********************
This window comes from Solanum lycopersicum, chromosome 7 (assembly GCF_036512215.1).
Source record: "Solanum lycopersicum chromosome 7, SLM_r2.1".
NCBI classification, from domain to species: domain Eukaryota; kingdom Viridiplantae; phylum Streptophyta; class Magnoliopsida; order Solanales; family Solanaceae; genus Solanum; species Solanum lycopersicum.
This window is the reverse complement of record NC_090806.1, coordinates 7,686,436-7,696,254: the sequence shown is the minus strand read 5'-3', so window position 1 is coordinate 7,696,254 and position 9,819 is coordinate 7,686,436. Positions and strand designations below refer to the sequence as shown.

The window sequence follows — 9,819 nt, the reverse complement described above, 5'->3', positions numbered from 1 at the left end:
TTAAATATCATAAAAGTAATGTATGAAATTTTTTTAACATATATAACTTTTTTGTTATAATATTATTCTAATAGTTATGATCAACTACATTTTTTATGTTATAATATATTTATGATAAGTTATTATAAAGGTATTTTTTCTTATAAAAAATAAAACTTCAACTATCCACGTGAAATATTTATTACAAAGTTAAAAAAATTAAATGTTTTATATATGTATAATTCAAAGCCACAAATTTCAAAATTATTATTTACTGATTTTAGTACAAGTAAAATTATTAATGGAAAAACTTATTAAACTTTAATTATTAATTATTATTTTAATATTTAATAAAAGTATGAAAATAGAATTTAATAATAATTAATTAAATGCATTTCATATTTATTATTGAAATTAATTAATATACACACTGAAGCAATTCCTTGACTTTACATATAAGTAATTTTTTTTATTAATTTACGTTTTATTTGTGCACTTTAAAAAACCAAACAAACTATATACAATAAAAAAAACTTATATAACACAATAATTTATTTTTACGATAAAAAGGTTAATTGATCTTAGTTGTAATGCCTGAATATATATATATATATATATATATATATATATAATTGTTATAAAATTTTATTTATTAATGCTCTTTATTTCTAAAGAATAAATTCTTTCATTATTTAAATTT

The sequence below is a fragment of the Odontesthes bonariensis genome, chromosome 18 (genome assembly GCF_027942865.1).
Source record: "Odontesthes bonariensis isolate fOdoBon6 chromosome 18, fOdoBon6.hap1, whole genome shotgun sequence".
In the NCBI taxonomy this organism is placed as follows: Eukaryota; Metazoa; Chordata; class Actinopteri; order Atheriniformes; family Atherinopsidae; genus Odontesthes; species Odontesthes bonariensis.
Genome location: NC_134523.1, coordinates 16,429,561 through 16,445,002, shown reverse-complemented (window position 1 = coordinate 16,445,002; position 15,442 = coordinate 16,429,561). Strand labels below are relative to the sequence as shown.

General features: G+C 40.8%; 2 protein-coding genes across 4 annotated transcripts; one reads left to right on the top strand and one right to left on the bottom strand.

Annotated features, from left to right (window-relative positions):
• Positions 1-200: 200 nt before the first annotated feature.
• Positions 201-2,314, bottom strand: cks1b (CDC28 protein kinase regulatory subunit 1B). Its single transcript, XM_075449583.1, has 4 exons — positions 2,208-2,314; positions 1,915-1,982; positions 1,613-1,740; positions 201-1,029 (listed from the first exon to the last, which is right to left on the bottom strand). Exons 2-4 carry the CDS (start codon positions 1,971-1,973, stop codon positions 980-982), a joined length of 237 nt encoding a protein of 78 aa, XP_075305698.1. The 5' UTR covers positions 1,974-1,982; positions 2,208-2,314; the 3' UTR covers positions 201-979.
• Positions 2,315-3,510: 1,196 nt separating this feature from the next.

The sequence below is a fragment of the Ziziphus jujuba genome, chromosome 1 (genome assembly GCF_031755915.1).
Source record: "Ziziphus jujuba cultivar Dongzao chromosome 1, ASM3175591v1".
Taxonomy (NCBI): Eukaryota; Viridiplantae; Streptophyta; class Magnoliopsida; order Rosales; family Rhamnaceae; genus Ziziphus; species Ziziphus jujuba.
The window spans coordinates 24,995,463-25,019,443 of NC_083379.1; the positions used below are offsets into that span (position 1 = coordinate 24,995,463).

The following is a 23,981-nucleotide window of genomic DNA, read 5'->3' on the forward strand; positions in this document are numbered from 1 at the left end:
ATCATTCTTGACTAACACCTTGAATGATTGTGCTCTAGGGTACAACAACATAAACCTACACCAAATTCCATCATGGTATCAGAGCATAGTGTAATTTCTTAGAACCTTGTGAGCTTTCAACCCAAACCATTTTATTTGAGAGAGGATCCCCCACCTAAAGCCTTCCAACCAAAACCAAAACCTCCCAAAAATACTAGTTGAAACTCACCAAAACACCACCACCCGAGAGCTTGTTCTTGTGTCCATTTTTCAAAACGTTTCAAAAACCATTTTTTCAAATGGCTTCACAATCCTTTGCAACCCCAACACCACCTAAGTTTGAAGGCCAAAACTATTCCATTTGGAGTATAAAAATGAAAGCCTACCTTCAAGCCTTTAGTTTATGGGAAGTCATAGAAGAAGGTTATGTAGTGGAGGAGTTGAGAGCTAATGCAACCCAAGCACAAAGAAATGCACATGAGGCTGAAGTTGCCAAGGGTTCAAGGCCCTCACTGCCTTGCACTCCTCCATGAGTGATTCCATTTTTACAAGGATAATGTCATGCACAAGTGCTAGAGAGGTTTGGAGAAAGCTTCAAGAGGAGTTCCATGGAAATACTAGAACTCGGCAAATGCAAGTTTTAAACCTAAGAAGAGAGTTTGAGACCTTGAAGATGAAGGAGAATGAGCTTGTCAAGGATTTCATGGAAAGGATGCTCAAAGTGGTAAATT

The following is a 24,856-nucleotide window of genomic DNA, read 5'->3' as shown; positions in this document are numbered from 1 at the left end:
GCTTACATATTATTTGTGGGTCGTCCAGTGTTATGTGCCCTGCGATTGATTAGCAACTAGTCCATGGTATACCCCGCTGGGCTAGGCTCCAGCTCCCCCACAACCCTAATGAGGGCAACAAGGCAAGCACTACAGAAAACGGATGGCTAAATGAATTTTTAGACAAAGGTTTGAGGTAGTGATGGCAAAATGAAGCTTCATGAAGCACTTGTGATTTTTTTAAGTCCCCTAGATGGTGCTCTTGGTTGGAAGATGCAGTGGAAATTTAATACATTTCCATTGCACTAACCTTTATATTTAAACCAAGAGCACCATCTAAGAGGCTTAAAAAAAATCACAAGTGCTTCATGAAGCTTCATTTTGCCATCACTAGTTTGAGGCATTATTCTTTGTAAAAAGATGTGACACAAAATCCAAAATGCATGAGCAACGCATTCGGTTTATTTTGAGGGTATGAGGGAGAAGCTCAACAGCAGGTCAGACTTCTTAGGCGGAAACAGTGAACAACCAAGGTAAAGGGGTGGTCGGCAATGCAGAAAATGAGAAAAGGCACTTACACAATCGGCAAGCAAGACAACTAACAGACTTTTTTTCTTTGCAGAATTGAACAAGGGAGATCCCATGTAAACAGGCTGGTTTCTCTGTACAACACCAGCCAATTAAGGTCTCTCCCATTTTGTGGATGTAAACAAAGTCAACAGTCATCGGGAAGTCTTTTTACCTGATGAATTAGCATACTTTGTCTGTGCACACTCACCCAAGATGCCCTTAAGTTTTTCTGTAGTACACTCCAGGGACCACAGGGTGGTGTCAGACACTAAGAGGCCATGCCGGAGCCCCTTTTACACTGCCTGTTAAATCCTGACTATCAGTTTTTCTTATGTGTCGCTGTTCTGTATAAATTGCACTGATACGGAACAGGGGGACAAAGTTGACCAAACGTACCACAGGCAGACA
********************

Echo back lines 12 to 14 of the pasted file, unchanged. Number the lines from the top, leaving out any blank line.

Annotated features, from left to right (window-relative positions):
• Positions 1-200: 200 nt before the first annotated feature.
• Positions 201-2,314, bottom strand: cks1b (CDC28 protein kinase regulatory subunit 1B). Its single transcript, XM_075449583.1, has 4 exons — positions 2,208-2,314; positions 1,915-1,982; positions 1,613-1,740; positions 201-1,029 (listed from the first exon to the last, which is right to left on the bottom strand). Exons 2-4 carry the CDS (start codon positions 1,971-1,973, stop codon positions 980-982), a joined length of 237 nt encoding a protein of 78 aa, XP_075305698.1. The 5' UTR covers positions 1,974-1,982; positions 2,208-2,314; the 3' UTR covers positions 201-979.